Story and art of Gaya from the pages of History

The town of Gaya, in about 1810 AD, consisted of two parts : one the residence of the priests, which properly was called Gaya ; and the other the residence of lawyers and tradesmen, which was originally called Elahabad, but later on,as developed by a renowned collector  “Saheb”- Mr.Thomas Law, it was called Sahebgunj.

The buildings for the accommodation of the Zila courts were good. The streets in Sahebgunj were wide, perfectly straight, and kept in good order, although not paved ; and in general there was a double row of trees, leaving in the middle a road for carriages, with a foot way on each side. The foot ways were usually occupied by hucksters, or by part of the families and furniture of the adjacent houses.

The buildings were not equal to the design of the town, the greater part of them being mud walled huts of one story ; but in general they were covered with tiles. There were some good brick houses and neat gardens, especially one belonging to Raja Mitrajit of Tikari : on the whole, Sahebgunj was one of the neatest place in Bihar.

Bungalows on the shore of Lake Mora at Gaya, viewed from the hills, Artist: Jairam Das Medium: WatercolourDate: 1836
Bungalows on the shore of Lake Mora at Gaya, viewed from the hills,
Artist: Jairam Das Medium: WatercolourDate: 1836

This town also had an hospital for the reception of sick. Every one that applied was received ; but almost the only patients were destitute pilgrims, taken ill on the spot, and persons who had suffered violence, and were placed by the magistrate in charge of the surgeon. Two gates like triumphal arches, and evidently planned by an European, were standing at two ends of a street ; erected by either Mr. Law or to Mr. Seton, intended to form an inn (saray). A wall behind each side of the street, and a guard at each of the gates had been erected to secured the property of the lodgers, and the street had been formed of chambers for their reception.

The buildings of old town of Gaya were much better than those of Sahebgunj, the greater part of the houses being of brick and stone, and many of them having two or even three stories. The architecture was very singular, with corners, turrets and galleries projecting with every possible irregularity. This style of building, and its elevated situation, rendered a distant view of the town picturesque, although the small number and size of the windows produced a gloomy appearance. The streets were narrow, crooked, dirty, uneven, and often filled with large blocks of stone or projecting angles of rock, over which the people had for ages clambered, rather than take the trouble to remove such impediments.. The best houses towards the market places had sheds erected in front of the lower story, and these were let to petty traders and artificers, who kept them in the most slovenly condition. In both towns these galleries or shops were often painted very gaudily with strange caricatures, although not meant for such, of beasts, men and gods. 
General view of the city of Gaya from the Fulga River Dated 29 December 1824,Artist: D'Oyly, Sir Charles (1781-1845)
General view of the city of Gaya from the Fulga River Dated 29 December 1824,Artist: D’Oyly, Sir Charles (1781-1845)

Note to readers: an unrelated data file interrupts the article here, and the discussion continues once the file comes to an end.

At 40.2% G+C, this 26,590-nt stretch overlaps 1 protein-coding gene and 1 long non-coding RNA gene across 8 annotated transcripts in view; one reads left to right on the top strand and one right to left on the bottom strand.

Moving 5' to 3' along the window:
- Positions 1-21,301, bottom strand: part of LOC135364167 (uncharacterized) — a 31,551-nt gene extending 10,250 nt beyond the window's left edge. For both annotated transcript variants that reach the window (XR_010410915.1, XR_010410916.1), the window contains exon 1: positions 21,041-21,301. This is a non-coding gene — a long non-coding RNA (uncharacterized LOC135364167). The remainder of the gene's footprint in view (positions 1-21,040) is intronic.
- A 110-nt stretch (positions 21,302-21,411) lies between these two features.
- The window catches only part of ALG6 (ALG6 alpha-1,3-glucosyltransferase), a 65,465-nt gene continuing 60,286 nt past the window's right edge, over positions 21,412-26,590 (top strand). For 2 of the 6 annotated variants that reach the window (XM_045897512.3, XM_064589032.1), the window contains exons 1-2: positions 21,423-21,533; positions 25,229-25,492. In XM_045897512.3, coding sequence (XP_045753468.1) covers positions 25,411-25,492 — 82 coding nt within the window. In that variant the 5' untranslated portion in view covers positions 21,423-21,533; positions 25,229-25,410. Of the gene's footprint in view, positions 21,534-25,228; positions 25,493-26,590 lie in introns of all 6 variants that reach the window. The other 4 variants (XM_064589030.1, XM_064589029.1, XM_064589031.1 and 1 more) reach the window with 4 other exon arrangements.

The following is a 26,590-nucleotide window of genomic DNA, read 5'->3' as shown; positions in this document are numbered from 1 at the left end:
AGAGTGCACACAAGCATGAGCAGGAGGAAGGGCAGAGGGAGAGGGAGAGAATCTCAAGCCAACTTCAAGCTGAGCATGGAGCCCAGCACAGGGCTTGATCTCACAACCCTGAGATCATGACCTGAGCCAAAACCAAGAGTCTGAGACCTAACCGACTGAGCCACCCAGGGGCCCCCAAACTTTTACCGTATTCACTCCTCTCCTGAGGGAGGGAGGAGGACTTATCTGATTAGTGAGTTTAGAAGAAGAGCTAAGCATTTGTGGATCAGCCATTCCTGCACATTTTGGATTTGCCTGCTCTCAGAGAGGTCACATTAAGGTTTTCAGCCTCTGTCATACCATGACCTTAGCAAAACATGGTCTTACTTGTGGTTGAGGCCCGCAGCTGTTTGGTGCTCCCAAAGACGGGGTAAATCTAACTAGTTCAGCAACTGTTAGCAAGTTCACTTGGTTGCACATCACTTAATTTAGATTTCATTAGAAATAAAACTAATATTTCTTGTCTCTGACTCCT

The two places constituting Gaya were said to have been found to contain 6OOO houses in 1810 AD . The place was extremely populous, a great many strangers being constantly on the spot, and the pilgrims and their followers often amount to several thousands. 

When Sahebgunj was built, there no longer existed an occasion for fortifications, but old Gaya had been often attacked, and sometimes plundered. The sanctity of the place would had been no security against Mahrattas and, when these invaded the district, the priests boldly formed themselves into 14 companies, to each of which was entrusted the defence of an entrance into the town. Except at these entrances the houses and a few walls formed a continued barrier, and the projecting angles, and small windows of the houses formed a strong defence, so that the Mahrattas were on all occasions repulsed. 
Many Jamindars and other war  like persons retiring to the town with their families and effects, gave a great addition to the power of the priests. During the subversion of the Mogul government the same vigour saved the town from the rapacity of Kamgar Khan, chief of the Mayis. 
In 1800 AD,Gaya contained many religious buildings. Buniyadgunj, opposite and a little below Sahebgunj, contained 1200 houses, mainly occupied by weavers. Tikari, the residence of Raja Mitrajit, contained about 500 houses, built like Sahebgunj, and was adjacent to his fort or castle. The fort had a good earthern rampart with bastions fit for guns, and a large wet ditch and has resisted many attacks. Kinar, east from Shahebgunj seven cos, contains 400 houses. Besides these Angti, Koch, Futehpur, Dekuli, Mawak, Baona, Majurahanda, and Salimpur were small towns containing from 250 to 100 houses.
The Hindu places of worship were numerous and of great celebrity.About five or six centuries ago in Gaya, as a place of worship, the Temple of Gadadhar was founded, and this was the first large building that was erected. The only other temple of note, the Vishnupada was some more recent.

The Main place of worship in Gaya ,over that period ,among the Muslims was the Imamvara north from Sahebgunj.
Here on day of the Karbala, about 20,000 people assembled to celebrate the grandsons of the prophets ; but many of the most active performers were Hindus. 
Source: Bihargatha
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